> Andrew Fincke
          >
          > To: lxx@yahoogroups.com
          > From: mej1960@...
          > Date: Fri, 21 Dec 2012 01:10:53 +0000
          > Subject: [lxx] Re: Top Ten List
          >
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          > This used to be at least somewhat a scholarly list, and "top ten" lists are not very scholarly. But I will admit to some interest in this list anyway, and make my own small contribution.
          >
          >
          >
          > One of the biggest thing I learned from the LXX that you will never learn from the Hebrew text or a translation that follows it too closely is how to make sense out of Gen 4:8 without forcing an improbable (some would say impossible) meaning on the verb 'aMaR. Read the half-verse included in the LXX that somehow got dropped out of the MT, so that the whole verse reads:
          >
          >
          >
          > And Cain said ('aMaR) to his brother Abel, "Let us go out into the field". And it came to pass that when they were in the field, Cain rose up against his brother Abel and slew him"
          >
          >
          >
          > The MT has to change the meaning of 'aMaR' to 'spoke' to smooth over the missing portion "Let us go out..." reading it as:
          >
          >
          >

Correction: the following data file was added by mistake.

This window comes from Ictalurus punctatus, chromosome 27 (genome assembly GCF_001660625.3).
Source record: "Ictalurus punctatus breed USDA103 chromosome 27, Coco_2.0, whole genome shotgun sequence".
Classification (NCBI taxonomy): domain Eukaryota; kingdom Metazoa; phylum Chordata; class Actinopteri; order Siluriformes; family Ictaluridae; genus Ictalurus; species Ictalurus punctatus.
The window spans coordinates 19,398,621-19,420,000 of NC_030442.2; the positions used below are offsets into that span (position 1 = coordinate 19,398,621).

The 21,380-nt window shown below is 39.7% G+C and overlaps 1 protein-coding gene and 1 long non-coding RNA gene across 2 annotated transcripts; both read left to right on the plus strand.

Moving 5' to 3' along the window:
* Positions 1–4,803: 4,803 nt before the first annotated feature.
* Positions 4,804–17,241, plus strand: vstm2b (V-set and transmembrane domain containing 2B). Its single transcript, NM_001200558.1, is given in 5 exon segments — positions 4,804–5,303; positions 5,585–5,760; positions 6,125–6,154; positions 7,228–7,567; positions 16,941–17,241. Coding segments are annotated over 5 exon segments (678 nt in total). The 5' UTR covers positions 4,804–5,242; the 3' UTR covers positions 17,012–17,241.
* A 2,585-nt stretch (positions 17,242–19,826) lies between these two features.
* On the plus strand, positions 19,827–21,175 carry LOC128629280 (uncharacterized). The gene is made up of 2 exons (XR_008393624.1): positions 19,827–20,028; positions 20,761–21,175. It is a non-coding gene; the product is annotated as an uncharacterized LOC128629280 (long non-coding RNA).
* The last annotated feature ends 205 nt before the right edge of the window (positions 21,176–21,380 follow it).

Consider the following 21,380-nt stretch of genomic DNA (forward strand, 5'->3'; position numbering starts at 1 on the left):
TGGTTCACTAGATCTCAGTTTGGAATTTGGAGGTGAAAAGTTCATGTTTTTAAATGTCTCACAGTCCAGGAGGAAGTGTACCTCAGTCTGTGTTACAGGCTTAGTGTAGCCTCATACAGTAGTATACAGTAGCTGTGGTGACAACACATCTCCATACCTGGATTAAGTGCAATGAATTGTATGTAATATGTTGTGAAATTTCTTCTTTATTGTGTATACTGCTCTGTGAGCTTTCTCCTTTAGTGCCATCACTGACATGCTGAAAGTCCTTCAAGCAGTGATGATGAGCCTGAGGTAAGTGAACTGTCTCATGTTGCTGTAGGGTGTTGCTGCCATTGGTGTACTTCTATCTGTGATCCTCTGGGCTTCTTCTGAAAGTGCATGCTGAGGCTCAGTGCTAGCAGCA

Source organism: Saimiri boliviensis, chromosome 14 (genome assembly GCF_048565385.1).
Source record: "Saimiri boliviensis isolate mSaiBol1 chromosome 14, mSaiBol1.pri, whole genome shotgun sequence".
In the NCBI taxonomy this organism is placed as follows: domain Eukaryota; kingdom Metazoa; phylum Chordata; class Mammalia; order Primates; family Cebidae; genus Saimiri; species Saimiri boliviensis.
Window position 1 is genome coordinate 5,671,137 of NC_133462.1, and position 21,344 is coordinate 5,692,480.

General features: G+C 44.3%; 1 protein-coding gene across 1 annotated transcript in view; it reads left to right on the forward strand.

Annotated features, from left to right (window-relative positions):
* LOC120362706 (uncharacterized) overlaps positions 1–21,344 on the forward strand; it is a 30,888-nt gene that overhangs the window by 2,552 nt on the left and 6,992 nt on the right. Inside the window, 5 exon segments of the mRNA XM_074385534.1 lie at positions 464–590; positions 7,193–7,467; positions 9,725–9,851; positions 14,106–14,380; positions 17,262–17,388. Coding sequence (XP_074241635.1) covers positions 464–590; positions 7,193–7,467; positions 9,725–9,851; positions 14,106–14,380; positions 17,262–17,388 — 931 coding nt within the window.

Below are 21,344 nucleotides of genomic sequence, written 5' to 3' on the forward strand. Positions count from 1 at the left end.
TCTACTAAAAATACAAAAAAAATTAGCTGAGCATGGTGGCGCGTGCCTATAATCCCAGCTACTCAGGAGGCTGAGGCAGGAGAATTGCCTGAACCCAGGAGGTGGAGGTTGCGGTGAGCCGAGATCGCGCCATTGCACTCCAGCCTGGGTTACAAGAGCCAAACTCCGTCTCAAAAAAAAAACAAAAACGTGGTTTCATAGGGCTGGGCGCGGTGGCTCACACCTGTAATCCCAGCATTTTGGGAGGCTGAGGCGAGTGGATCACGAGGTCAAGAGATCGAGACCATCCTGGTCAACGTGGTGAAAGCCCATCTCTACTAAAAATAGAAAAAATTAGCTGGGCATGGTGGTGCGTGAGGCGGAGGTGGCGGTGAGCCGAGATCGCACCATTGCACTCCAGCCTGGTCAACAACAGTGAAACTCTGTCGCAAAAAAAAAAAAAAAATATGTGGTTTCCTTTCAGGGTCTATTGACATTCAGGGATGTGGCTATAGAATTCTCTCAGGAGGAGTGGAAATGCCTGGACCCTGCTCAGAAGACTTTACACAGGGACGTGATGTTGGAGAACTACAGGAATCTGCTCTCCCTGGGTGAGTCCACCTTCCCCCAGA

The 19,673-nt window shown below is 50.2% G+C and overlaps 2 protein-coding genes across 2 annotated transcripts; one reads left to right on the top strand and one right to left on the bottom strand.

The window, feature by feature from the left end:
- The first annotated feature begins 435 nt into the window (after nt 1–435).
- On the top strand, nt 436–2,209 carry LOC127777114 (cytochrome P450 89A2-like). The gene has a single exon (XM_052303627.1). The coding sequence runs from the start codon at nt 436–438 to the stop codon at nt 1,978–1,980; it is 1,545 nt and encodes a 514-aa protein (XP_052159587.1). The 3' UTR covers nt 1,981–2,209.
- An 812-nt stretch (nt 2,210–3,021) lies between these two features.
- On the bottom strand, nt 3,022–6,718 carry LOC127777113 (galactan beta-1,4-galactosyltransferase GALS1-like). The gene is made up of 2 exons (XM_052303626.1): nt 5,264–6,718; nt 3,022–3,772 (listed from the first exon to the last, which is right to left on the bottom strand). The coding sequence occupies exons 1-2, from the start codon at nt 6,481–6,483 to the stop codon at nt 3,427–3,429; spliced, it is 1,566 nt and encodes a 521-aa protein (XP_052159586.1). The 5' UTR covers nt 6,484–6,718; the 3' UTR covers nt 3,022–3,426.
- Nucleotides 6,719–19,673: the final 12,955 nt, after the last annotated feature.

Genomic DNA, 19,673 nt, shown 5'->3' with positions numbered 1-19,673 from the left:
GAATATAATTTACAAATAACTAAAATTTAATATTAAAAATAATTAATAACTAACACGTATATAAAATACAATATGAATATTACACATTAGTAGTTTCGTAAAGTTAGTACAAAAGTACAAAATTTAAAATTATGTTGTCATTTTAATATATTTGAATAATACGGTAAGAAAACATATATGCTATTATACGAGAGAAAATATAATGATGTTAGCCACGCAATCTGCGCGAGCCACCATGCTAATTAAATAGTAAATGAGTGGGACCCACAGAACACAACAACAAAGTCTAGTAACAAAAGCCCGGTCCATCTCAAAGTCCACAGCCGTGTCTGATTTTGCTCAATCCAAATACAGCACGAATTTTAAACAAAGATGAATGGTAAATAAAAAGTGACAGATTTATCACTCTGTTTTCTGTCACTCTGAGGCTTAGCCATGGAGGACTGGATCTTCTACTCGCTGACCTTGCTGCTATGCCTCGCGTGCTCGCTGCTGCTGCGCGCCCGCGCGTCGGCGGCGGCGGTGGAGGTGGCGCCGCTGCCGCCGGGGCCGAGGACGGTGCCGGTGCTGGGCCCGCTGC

> And Cain spoke to his brother Abel. And it came to pass that when they were in the field, Cain rose up against his brother Abel and slew him"
          >
          >
          >
          > Another candidate for the top ten: the LXX of Job is significantly different from the MT. The single verse that most clearly underscores the different interpretation throughout the whole translation is 40:8:
          >
          >
          >
          > MH APOPOIOU MOU TO KRIMA, OIEI DE ME ALLWS SOI KEXRHMATIKENAI H INA ANAFANHiS DIKAIOS?
          >
          >
          >
          > This explains why 42:7, where it is only Job's 'friends' who are described as having sinned, has been taken in the Russian Orthodox tradition as implying that NOTHING Job said or did in the book, not even his most shocking complaints, are sins.
          >
          >
          >
          > This in turn has strong implications and wide influence in Orthodox theodicy as a whole, and in popular culture as well, explaining the attitude towards suffering.
          >
          >
          >
          > Now that I see this in the LXX of Job, I start to notice reflections of it in Dostoevsky and Tolstoy as well.
          >
          >
          >
          > --- In lxx@yahoogroups.com, Jon Westcot <westcot@> wrote: